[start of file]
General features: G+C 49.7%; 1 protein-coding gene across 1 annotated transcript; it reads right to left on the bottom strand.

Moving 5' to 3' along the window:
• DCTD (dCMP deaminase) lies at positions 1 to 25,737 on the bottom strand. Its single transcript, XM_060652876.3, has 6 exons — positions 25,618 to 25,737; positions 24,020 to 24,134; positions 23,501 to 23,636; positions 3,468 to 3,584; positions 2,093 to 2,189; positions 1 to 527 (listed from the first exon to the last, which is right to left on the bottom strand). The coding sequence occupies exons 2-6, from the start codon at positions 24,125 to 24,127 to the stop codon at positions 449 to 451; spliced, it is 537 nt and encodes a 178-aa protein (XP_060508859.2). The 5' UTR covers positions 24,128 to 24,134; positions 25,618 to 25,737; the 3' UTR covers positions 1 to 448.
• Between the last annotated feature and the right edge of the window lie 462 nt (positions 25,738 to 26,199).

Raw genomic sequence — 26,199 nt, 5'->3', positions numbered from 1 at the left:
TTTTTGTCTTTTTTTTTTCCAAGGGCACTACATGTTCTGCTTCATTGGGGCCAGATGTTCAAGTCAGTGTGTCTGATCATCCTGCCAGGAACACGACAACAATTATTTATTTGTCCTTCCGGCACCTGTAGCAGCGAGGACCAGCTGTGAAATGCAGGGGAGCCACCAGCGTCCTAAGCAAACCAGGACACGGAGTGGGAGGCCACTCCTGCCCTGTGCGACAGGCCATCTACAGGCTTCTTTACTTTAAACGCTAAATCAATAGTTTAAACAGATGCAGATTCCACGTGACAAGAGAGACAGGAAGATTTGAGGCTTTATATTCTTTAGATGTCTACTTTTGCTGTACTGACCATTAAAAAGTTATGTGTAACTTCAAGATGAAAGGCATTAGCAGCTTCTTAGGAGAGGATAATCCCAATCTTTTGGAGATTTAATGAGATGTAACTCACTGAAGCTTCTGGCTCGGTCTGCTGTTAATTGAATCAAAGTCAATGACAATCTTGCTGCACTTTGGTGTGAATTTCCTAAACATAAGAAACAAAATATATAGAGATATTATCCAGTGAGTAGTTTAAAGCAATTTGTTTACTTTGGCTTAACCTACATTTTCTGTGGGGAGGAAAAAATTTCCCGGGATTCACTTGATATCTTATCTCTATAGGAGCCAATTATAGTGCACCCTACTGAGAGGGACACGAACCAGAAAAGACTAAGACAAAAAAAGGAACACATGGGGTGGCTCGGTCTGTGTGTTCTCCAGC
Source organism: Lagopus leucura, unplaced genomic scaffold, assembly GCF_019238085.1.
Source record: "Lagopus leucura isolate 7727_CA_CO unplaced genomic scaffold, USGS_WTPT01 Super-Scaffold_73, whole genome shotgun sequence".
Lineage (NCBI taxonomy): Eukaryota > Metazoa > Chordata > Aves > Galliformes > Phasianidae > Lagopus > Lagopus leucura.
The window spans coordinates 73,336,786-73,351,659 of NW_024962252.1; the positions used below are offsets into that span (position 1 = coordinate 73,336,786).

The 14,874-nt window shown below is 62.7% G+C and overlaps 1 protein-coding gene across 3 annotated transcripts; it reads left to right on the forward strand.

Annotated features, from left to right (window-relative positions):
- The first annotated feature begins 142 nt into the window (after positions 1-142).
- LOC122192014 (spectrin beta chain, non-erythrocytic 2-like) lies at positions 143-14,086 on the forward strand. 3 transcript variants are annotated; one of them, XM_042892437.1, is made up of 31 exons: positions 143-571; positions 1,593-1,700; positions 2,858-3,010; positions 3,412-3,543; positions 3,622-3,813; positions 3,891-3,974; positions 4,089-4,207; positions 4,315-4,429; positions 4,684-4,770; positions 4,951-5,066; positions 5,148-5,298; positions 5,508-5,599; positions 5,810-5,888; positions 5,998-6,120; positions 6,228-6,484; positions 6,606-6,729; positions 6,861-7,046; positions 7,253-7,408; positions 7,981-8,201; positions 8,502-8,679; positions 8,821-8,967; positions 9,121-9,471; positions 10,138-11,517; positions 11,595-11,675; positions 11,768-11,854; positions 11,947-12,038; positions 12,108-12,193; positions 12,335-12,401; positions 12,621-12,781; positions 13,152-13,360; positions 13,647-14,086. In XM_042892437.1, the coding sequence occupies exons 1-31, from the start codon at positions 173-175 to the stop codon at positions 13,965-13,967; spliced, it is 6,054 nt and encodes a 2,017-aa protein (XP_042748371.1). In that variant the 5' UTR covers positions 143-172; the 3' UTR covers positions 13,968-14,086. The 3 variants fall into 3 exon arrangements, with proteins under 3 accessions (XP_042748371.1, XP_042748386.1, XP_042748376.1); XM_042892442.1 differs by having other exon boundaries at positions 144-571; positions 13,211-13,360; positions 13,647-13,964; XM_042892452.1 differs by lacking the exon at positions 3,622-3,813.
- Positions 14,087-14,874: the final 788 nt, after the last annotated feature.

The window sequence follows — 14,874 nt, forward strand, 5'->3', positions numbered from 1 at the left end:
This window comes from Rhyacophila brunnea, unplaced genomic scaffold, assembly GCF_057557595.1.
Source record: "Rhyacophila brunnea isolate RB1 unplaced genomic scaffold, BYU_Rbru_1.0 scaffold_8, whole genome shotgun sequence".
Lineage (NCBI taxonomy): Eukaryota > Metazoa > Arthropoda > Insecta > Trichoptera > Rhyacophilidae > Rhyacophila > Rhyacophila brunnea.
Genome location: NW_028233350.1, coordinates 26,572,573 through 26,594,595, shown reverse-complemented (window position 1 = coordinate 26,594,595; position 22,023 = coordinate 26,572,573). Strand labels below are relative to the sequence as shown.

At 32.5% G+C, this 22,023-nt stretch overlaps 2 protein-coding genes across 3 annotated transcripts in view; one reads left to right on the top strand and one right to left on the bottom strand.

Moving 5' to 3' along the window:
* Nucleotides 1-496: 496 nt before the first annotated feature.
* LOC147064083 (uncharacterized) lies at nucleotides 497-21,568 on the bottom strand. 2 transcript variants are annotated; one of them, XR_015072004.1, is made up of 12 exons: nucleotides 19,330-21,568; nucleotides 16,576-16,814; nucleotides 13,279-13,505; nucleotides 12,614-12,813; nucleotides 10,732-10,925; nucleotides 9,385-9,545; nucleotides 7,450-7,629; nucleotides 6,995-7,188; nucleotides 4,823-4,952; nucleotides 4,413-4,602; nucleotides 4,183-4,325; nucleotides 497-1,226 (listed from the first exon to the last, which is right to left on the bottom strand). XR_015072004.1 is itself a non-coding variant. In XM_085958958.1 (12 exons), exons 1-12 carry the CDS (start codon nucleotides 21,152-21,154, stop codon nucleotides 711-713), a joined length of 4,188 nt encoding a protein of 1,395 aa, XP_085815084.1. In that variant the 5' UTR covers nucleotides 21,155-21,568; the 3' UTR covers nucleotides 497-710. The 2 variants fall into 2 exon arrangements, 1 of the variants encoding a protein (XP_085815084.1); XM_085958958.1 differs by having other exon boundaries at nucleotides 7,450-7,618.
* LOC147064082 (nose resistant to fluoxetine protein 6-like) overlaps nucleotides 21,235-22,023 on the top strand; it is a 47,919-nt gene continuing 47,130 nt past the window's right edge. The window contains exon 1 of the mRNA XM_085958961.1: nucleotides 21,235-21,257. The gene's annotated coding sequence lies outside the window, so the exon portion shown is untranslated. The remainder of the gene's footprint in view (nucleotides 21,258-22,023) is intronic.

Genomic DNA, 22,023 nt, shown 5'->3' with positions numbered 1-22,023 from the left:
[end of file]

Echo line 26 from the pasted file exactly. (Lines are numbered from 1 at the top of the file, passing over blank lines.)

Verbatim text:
Genomic DNA, 22,023 nt, shown 5'->3' with positions numbered 1-22,023 from the left: